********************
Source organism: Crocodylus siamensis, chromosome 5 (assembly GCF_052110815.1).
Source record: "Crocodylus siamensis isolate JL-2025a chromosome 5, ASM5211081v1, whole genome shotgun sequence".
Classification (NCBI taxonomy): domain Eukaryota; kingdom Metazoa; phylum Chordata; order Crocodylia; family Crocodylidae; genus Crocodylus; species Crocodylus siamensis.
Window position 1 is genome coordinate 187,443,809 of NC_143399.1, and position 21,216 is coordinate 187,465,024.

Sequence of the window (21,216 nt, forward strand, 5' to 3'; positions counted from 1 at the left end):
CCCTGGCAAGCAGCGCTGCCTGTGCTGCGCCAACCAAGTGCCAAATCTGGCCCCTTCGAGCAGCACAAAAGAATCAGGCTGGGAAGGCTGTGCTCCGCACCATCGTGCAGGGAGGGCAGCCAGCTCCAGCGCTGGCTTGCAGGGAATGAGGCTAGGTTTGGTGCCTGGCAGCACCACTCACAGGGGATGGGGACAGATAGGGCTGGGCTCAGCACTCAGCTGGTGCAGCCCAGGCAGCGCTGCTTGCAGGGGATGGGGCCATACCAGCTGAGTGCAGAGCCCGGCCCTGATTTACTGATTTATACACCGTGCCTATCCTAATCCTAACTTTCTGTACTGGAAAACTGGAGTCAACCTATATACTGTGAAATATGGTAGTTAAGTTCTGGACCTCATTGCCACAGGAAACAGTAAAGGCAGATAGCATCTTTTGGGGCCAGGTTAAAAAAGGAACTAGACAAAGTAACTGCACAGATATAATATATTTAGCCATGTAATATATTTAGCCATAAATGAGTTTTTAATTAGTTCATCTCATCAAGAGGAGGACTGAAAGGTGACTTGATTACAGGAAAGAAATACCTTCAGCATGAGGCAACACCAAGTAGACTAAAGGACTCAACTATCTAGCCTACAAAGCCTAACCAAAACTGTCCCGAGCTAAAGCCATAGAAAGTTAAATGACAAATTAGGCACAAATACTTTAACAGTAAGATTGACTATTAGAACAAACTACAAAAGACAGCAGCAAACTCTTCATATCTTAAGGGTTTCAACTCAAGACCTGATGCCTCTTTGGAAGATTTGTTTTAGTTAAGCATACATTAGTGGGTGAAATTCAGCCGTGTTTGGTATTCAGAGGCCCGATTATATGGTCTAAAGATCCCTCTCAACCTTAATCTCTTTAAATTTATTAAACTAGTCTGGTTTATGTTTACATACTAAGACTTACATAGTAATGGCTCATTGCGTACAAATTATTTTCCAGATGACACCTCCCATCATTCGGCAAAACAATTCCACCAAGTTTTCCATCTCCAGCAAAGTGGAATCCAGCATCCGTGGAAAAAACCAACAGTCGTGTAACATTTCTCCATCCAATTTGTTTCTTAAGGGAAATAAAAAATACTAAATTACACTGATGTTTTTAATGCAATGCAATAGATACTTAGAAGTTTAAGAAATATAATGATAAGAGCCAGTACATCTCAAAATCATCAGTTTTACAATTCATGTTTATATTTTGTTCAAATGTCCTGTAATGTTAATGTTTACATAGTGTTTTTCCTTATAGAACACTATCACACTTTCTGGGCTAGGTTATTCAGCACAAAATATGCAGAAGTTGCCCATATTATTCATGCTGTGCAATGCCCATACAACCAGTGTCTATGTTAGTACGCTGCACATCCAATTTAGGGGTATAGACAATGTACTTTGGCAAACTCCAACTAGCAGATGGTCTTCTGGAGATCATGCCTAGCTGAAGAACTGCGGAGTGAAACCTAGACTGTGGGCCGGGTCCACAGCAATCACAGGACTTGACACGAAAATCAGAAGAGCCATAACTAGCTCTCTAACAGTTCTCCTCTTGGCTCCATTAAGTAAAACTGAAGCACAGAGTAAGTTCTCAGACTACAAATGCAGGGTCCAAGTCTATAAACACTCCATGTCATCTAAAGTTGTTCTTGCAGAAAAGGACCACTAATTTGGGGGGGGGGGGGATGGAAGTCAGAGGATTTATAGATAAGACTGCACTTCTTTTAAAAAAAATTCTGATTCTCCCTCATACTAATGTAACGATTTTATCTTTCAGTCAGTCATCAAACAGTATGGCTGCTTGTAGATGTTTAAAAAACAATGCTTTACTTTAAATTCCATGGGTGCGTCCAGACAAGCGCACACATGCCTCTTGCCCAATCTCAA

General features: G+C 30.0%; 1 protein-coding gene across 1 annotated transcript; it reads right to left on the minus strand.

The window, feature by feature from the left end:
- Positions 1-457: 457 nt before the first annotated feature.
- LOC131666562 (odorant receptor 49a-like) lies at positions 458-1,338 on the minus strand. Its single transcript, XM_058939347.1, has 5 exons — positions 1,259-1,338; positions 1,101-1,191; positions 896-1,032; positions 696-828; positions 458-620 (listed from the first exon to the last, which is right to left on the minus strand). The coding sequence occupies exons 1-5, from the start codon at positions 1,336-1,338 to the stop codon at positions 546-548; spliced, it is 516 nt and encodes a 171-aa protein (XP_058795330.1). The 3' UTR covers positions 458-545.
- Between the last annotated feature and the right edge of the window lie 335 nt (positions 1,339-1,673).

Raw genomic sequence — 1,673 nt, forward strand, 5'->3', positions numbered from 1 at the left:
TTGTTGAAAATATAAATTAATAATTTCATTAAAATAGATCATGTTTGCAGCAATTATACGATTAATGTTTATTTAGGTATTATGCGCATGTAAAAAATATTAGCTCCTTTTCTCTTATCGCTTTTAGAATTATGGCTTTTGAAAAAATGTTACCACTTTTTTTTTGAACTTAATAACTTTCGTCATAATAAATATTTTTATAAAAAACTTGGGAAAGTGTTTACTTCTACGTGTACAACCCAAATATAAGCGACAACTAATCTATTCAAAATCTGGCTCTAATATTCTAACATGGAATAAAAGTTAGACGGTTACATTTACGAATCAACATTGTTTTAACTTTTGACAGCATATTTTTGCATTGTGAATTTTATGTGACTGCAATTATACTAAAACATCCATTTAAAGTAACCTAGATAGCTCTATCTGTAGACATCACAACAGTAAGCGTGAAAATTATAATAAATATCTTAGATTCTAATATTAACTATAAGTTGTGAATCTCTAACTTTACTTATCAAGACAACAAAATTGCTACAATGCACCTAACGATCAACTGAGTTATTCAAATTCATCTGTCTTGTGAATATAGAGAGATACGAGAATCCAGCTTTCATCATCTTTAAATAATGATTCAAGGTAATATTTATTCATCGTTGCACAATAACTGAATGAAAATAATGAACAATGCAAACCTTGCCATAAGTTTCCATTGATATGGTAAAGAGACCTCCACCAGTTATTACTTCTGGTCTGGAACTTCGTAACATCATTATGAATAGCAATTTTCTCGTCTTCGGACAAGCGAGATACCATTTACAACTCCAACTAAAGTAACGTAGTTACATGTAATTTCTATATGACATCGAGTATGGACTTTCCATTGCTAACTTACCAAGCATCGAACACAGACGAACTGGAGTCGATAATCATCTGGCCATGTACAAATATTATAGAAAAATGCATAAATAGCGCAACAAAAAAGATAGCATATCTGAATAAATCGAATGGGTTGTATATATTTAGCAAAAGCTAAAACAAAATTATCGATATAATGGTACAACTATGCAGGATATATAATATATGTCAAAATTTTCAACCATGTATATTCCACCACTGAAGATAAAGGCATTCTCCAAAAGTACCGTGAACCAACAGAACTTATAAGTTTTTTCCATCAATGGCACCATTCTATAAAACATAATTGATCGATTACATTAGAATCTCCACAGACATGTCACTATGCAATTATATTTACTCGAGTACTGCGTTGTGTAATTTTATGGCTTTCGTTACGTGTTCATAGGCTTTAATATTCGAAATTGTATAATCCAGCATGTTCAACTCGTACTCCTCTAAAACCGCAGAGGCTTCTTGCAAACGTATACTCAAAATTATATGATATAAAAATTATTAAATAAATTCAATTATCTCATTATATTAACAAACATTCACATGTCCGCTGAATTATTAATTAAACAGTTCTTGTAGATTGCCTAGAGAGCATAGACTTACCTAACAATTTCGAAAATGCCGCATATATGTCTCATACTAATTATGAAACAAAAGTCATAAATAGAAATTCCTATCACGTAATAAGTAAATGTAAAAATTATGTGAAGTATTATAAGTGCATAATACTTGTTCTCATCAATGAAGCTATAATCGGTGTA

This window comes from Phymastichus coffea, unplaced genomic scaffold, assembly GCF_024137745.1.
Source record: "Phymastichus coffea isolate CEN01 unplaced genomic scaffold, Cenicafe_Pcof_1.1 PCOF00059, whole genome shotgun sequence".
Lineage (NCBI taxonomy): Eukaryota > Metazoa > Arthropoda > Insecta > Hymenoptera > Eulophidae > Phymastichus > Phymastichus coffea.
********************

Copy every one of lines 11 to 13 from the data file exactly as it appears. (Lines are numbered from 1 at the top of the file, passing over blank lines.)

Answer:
- Between the last annotated feature and the right edge of the window lie 335 nt (positions 1,339-1,673).

Raw genomic sequence — 1,673 nt, forward strand, 5'->3', positions numbered from 1 at the left:
TTGTTGAAAATATAAATTAATAATTTCATTAAAATAGATCATGTTTGCAGCAATTATACGATTAATGTTTATTTAGGTATTATGCGCATGTAAAAAATATTAGCTCCTTTTCTCTTATCGCTTTTAGAATTATGGCTTTTGAAAAAATGTTACCACTTTTTTTTTGAACTTAATAACTTTCGTCATAATAAATATTTTTATAAAAAACTTGGGAAAGTGTTTACTTCTACGTGTACAACCCAAATATAAGCGACAACTAATCTATTCAAAATCTGGCTCTAATATTCTAACATGGAATAAAAGTTAGACGGTTACATTTACGAATCAACATTGTTTTAACTTTTGACAGCATATTTTTGCATTGTGAATTTTATGTGACTGCAATTATACTAAAACATCCATTTAAAGTAACCTAGATAGCTCTATCTGTAGACATCACAACAGTAAGCGTGAAAATTATAATAAATATCTTAGATTCTAATATTAACTATAAGTTGTGAATCTCTAACTTTACTTATCAAGACAACAAAATTGCTACAATGCACCTAACGATCAACTGAGTTATTCAAATTCATCTGTCTTGTGAATATAGAGAGATACGAGAATCCAGCTTTCATCATCTTTAAATAATGATTCAAGGTAATATTTATTCATCGTTGCACAATAACTGAATGAAAATAATGAACAATGCAAACCTTGCCATAAGTTTCCATTGATATGGTAAAGAGACCTCCACCAGTTATTACTTCTGGTCTGGAACTTCGTAACATCATTATGAATAGCAATTTTCTCGTCTTCGGACAAGCGAGATACCATTTACAACTCCAACTAAAGTAACGTAGTTACATGTAATTTCTATATGACATCGAGTATGGACTTTCCATTGCTAACTTACCAAGCATCGAACACAGACGAACTGGAGTCGATAATCATCTGGCCATGTACAAATATTATAGAAAAATGCATAAATAGCGCAACAAAAAAGATAGCATATCTGAATAAATCGAATGGGTTGTATATATTTAGCAAAAGCTAAAACAAAATTATCGATATAATGGTACAACTATGCAGGATATATAATATATGTCAAAATTTTCAACCATGTATATTCCACCACTGAAGATAAAGGCATTCTCCAAAAGTACCGTGAACCAACAGAACTTATAAGTTTTTTCCATCAATGGCACCATTCTATAAAACATAATTGATCGATTACATTAGAATCTCCACAGACATGTCACTATGCAATTATATTTACTCGAGTACTGCGTTGTGTAATTTTATGGCTTTCGTTACGTGTTCATAGGCTTTAATATTCGAAATTGTATAATCCAGCATGTTCAACTCGTACTCCTCTAAAACCGCAGAGGCTTCTTGCAAACGTATACTCAAAATTATATGATATAAAAATTATTAAATAAATTCAATTATCTCATTATATTAACAAACATTCACATGTCCGCTGAATTATTAATTAAACAGTTCTTGTAGATTGCCTAGAGAGCATAGACTTACCTAACAATTTCGAAAATGCCGCATATATGTCTCATACTAATTATGAAACAAAAGTCATAAATAGAAATTCCTATCACGTAATAAGTAAATGTAAAAATTATGTGAAGTATTATAAGTGCATAATACTTGTTCTCATCAATGAAGCTATAATCGGTGTA